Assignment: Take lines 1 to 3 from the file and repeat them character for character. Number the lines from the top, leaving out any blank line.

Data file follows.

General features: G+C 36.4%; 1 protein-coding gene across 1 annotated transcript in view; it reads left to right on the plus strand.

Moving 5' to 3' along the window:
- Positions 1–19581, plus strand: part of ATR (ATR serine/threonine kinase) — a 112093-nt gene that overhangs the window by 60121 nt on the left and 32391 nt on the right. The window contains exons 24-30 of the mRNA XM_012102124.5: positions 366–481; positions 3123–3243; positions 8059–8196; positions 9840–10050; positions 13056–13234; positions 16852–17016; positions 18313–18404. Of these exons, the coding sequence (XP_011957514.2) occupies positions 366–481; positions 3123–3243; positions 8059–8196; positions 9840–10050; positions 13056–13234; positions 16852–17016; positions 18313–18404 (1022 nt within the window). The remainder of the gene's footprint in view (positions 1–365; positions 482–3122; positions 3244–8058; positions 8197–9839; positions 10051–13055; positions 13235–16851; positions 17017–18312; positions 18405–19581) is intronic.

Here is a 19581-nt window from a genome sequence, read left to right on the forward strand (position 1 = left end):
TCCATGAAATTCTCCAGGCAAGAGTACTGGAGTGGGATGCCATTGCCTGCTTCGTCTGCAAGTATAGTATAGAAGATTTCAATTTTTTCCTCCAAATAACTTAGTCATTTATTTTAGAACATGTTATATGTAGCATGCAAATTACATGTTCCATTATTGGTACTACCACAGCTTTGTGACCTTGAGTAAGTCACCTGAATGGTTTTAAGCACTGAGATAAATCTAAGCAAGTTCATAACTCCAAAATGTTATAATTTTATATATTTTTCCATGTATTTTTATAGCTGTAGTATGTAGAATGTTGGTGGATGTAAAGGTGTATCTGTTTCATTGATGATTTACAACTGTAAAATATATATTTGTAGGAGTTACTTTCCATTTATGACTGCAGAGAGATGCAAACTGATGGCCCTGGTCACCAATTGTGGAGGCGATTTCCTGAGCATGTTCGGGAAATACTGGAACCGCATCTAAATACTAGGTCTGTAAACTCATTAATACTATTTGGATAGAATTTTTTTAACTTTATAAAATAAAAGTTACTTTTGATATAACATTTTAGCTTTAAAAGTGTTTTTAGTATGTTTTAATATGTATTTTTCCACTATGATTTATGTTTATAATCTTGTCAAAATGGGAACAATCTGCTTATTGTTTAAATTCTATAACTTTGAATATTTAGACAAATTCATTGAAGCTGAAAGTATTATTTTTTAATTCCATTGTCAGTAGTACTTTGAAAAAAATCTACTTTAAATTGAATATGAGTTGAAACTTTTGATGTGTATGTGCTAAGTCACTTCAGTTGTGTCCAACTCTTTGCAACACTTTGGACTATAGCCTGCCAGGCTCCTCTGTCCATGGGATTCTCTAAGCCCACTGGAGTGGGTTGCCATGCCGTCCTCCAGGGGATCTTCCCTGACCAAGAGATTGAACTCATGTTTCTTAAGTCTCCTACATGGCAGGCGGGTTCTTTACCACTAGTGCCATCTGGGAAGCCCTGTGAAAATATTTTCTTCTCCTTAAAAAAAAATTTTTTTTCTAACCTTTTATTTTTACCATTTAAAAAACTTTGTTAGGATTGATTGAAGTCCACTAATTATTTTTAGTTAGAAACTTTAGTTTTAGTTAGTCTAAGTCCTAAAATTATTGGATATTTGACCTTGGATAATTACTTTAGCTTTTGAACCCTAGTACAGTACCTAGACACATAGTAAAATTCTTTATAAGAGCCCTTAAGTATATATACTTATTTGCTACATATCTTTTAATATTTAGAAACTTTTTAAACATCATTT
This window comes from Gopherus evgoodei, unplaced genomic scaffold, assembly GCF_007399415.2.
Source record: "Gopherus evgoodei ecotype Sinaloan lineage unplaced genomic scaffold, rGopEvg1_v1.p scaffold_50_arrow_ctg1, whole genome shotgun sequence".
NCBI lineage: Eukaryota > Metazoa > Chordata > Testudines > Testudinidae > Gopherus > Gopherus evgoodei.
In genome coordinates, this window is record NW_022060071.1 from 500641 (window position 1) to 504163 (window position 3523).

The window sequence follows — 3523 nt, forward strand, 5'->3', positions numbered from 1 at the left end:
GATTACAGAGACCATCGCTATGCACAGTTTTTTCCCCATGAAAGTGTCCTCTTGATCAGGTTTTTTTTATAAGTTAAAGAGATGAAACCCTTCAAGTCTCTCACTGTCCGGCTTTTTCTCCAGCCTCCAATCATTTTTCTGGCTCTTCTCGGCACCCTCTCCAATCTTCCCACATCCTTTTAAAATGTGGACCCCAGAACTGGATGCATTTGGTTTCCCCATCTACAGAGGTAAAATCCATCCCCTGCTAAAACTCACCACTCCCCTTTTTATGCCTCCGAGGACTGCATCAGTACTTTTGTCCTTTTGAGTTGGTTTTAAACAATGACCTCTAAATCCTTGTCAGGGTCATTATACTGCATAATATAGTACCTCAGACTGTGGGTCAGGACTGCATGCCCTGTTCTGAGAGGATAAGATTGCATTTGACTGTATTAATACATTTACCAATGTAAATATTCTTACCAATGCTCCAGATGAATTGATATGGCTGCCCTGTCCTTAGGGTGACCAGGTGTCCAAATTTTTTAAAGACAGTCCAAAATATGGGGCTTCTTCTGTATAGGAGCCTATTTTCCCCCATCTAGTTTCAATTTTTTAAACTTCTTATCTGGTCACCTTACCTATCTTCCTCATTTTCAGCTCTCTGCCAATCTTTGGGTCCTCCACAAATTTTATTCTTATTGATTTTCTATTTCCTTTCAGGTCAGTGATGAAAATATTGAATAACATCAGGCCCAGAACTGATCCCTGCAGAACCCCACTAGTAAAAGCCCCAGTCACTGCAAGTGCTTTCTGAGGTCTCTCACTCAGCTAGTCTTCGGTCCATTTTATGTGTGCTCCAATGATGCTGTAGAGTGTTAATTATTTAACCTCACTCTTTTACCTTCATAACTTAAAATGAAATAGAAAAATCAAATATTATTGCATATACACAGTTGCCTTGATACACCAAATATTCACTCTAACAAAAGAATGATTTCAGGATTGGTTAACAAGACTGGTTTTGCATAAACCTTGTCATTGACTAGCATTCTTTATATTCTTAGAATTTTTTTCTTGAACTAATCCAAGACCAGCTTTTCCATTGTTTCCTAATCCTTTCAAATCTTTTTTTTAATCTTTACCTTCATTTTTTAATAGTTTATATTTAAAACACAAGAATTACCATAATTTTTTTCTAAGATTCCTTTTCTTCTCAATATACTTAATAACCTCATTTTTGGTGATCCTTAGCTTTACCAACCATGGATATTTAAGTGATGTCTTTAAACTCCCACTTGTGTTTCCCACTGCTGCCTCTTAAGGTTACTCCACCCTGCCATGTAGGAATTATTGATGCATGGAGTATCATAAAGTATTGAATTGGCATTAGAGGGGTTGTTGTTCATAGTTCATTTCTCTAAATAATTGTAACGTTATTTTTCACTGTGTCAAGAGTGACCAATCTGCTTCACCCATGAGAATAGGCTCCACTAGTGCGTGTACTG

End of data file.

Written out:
General features: G+C 36.4%; 1 protein-coding gene across 1 annotated transcript in view; it reads left to right on the plus strand.

Moving 5' to 3' along the window:
- Positions 1–19581, plus strand: part of ATR (ATR serine/threonine kinase) — a 112093-nt gene that overhangs the window by 60121 nt on the left and 32391 nt on the right. The window contains exons 24-30 of the mRNA XM_012102124.5: positions 366–481; positions 3123–3243; positions 8059–8196; positions 9840–10050; positions 13056–13234; positions 16852–17016; positions 18313–18404. Of these exons, the coding sequence (XP_011957514.2) occupies positions 366–481; positions 3123–3243; positions 8059–8196; positions 9840–10050; positions 13056–13234; positions 16852–17016; positions 18313–18404 (1022 nt within the window). The remainder of the gene's footprint in view (positions 1–365; positions 482–3122; positions 3244–8058; positions 8197–9839; positions 10051–13055; positions 13235–16851; positions 17017–18312; positions 18405–19581) is intronic.